5 Things to Do When You’re Stuck PCSing Overseas

For most of us, living overseas is an amazing experience. There are new foods to try, new places to visit, new festivals to enjoy. But what do you do when you pine for all things American or you don’t like living overseas and you miss the good ole U. S. of A.?

Here are five things to help you with that homesickness.


The most obvious thing to do is to go to the Exchange, the commissary and the food court. There is nothing more red, white, and blue then fast food. As you wander through the Exchange, do a shelf check. This is when you see what new items have arrived since your last visit. If it’s lunch time, grab some greasy American fare to sate that desire. Follow that up with a trip to the commissary to stock up on foods you love. Remember that both the Exchange and the commissary can order items for you. Don’t forget the thrill of combining coupons at the Exchange or the rush of using expired coupons when buying your groceries.

If that’s not enough, there are more traditional things to do. Take in a movie at the theater. Go bowling. You can get your fix at any of these locations.


This is probably one area where I succumbed to American ways. I couldn’t miss my shows! There are a few ways to curb your appetite here. Many people I’ve spoken with use online streaming apps. Netflix, Hulu and Amazon are popular choices. These options are great if you know which shows you want to keep up with.

An AFN box from Exchange with dish is another popular choice. More so now that they’ve gone to HD. Apple TV is the third most popular option.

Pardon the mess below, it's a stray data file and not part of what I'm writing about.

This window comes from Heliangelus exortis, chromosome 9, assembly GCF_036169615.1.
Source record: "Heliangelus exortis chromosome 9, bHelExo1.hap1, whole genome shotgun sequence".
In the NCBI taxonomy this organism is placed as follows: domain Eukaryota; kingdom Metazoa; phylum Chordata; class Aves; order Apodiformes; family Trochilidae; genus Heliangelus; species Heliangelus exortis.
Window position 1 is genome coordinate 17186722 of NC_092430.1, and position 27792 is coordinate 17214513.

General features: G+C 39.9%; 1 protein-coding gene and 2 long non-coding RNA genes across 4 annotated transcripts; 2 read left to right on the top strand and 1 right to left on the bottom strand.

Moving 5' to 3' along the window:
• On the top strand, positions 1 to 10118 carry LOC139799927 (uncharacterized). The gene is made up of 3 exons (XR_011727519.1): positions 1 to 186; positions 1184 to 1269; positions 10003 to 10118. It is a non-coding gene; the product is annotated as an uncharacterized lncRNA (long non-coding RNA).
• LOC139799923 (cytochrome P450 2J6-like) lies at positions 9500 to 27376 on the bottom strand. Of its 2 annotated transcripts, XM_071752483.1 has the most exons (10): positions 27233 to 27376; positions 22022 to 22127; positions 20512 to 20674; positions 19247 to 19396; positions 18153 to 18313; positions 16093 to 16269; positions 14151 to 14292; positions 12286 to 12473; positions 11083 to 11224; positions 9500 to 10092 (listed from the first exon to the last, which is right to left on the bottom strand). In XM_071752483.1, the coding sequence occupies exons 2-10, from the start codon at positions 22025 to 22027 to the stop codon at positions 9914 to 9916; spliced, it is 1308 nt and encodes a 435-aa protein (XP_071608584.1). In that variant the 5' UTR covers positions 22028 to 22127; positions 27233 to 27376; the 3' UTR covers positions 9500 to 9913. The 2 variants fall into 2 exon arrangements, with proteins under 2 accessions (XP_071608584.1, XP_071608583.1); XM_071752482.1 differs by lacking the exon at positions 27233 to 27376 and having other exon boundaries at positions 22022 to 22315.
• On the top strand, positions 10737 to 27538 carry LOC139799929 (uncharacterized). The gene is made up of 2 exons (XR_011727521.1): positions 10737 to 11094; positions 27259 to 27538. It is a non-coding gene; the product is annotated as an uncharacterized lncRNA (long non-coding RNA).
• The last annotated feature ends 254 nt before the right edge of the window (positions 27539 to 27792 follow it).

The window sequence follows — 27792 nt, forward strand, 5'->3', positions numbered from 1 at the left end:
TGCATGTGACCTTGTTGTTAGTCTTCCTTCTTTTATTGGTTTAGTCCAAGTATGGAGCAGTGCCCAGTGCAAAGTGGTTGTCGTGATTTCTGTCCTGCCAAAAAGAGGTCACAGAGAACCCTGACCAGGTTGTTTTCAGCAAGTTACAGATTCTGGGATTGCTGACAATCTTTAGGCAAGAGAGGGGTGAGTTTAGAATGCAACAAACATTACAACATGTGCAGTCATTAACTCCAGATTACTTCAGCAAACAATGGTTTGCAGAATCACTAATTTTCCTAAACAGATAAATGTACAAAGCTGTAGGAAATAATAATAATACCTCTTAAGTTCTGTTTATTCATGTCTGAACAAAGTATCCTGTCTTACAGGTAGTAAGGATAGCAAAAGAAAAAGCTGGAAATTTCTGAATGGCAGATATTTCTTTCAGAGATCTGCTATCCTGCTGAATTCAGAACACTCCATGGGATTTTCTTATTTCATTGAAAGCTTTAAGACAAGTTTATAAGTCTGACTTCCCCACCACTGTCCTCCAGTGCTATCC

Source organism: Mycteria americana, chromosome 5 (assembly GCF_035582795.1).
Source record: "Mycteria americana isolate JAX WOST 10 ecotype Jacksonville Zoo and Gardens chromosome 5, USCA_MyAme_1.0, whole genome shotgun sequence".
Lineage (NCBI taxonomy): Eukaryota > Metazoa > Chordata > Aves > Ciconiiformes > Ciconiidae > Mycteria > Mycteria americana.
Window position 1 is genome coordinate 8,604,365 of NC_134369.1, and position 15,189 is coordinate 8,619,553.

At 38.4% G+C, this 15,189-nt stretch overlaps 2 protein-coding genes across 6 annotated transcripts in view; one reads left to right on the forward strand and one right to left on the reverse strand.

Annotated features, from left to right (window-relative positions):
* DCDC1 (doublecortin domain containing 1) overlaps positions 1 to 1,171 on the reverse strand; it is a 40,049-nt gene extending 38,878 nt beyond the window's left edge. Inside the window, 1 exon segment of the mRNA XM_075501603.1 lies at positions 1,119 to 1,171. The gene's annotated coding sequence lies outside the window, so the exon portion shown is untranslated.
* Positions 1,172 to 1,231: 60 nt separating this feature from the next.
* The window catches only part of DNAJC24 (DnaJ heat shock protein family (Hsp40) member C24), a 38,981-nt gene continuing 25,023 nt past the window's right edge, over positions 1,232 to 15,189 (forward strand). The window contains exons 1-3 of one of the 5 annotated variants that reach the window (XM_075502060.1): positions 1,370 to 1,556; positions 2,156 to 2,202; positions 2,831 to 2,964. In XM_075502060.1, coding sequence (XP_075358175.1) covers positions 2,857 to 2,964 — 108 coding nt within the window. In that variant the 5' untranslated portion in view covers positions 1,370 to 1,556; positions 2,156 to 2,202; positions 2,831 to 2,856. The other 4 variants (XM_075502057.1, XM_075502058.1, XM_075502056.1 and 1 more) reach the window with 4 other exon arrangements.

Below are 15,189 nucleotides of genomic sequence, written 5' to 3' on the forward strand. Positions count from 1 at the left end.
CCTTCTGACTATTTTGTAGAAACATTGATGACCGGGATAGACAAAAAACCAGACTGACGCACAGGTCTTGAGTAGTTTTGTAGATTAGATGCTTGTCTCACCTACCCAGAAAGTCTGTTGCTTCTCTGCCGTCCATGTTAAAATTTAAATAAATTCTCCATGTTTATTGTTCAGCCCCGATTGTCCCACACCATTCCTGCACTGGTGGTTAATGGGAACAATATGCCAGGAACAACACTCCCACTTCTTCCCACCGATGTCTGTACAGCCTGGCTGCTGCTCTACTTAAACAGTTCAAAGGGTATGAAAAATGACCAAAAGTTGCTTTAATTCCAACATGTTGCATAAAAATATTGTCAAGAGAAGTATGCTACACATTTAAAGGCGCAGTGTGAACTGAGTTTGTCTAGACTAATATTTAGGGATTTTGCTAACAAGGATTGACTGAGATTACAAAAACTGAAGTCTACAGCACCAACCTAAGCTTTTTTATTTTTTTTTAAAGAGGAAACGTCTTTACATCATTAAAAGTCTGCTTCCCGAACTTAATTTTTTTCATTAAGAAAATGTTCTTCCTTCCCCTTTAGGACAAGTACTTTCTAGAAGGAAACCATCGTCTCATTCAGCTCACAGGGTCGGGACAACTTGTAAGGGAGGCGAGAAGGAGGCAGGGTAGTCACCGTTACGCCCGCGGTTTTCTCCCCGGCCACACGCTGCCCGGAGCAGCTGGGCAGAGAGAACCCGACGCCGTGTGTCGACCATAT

Slingbox is a device that allows you to hook up to your stateside cable. You need someone to allow you access their cable and you need to set up the box at their U.S. location. Once this is done, you have the ability to watch any channel their cable company package has. This is great if you know someone who has all the premium channels!

The last option is using a VPN service but I’ve found that having a VPN with a flash router is the best. Using a VPN allows you to enter a website on your search bar and set your location to anywhere in the world. In this case, you’d want to pick a location in the U.S. This is the most secure way and many people combine this with their streaming apps.

As with all of these choices, do your research and decide what is best.


Let’s face it, retail therapy is a thing! I found myself buying items that weren’t at the Commissary. Take Method cleaners. These cleaners smelled so wonderful and made me happy but I missed having them. Thank goodness for retailers and e-trailers who ship overseas. The one caveat I have is to make sure they ship to APOs/FPOs/DPOs. If they don’t, ask. Some small businesses don’t post the information, but they will ship. I found Alpaca socks that I wanted to buy for Christmas one year. Many homes overseas are tiled and the floors are COLD. There was a farm in New York that carried the socks for a great price. I emailed to ask about them shipping overseas and he was happy to do it. He just needed directions on how to label the package. Not only that, but he sent the order before my check got to him AND he discounted the shipping!


I know this seems easier said than done but it is possible. You can purchase a ticket to fly back on a commercial airline or you can go Space-A. While Space-A is cheaper, it comes with uncertainty and planning. There are multiple articles on how to navigate the system but step one is to hop on Facebook and “like” all the nearby passenger terminals. This will allow you to see what flights are available.


This last tip will help you to keep your sanity. Whether it’s an in-person relationship or online, you need human contact and conversation. Ideally, you find friends at your location but any time you can find someone to complain to, rejoice with or talk to, it’s a good thing.

While I think that living overseas is an amazing experience, not everyone agrees with me. What we need to remember is that, like Dorothy said, “There’s no place like home.” We all need to be reminded that our home is still there and we can keep it with us always, even when we can’t set foot on our native soil.

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